In 1914 the Middle East was still dominated, as it had been for some four centuries, by the Ottoman Empire; by 1923, its political shape had changed beyond recognition as the result of the insistent claims of Arab and Turkish nationalism and of Zionism. This book examines that historic transformation, taking as its focus the work of three leaders. The Hashemite Emir Feisal hoped to head an Arab kingdom in Syria but was thwarted by the French. The Turkish war hero Mustafa Kemal defied the imperial ambitions of the European powers, inspiring a new Turkish nationalism and founding a secular republic on the ruins of a defeated empire. The Russian-born scientist Chaim Weizmann seized the chance to secure the Balfour Declaration in favour of Zionism from the British in 1917, and then successfully argued for a British mandate for Palestine which would carry this out.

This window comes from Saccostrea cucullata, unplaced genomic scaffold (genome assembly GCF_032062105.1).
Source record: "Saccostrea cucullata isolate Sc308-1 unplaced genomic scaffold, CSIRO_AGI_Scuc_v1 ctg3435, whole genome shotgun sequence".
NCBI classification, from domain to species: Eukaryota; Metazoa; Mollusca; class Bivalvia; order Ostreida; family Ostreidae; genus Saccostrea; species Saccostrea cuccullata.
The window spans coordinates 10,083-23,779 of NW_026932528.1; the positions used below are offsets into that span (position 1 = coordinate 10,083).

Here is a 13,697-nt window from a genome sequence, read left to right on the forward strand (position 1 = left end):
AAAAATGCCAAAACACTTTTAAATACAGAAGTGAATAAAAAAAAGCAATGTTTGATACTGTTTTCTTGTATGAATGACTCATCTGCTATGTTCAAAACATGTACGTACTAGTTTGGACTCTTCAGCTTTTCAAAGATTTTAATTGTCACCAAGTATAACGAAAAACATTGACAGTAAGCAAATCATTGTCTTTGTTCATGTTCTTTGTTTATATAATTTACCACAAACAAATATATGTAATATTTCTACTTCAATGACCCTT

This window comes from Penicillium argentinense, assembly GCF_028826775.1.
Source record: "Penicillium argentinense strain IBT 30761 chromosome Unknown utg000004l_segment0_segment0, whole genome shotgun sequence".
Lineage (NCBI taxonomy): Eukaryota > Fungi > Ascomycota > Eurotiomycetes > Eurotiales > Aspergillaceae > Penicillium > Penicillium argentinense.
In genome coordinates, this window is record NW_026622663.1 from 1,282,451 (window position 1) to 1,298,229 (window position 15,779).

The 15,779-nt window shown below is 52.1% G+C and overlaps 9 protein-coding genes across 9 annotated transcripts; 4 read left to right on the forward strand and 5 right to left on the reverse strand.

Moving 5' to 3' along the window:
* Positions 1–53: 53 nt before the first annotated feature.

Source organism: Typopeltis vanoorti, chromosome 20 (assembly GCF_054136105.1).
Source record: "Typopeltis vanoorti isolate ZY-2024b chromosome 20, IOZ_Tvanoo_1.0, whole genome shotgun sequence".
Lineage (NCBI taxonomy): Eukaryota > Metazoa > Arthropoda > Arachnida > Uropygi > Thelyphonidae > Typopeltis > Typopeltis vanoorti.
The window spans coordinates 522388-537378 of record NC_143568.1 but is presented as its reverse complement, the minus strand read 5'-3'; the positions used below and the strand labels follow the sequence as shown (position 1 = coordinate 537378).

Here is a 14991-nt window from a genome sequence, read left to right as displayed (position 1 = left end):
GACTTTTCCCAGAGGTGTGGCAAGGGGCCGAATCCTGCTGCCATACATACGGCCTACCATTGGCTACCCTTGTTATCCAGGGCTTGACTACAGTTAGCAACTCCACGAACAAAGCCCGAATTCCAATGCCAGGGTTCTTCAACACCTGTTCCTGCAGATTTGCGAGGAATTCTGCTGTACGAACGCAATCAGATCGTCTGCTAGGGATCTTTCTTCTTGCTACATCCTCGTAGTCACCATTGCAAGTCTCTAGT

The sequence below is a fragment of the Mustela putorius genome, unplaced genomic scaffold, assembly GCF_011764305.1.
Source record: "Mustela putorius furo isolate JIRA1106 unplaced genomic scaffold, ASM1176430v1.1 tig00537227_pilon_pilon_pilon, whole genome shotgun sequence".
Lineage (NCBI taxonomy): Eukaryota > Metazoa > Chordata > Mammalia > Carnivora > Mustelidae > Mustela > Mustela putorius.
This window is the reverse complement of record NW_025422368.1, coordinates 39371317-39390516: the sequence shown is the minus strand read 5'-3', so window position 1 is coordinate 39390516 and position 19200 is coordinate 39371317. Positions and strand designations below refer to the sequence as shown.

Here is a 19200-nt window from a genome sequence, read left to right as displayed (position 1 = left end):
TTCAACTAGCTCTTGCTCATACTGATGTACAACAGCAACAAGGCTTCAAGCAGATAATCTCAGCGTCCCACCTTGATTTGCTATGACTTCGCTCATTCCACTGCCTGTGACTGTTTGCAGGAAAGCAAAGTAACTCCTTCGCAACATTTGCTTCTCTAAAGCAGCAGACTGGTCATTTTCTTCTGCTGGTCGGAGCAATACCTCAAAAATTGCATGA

TG Fraser is Professor Emeritus of the University of Ulster. He is a Fellow of the Royal Historical Society, a Fellow of the Royal Society of Arts and a Member of the Royal Institute of International Affairs. Andrew Mango was the author of the definitive biography Atatürk (2002). Robert McNamara is a lecturer in International History at the University of Ulster at Coleraine. His publications include Britain, Nasser and the Balance of Power in the Middle East from Egyptian Revolution to the Six Day War (2003).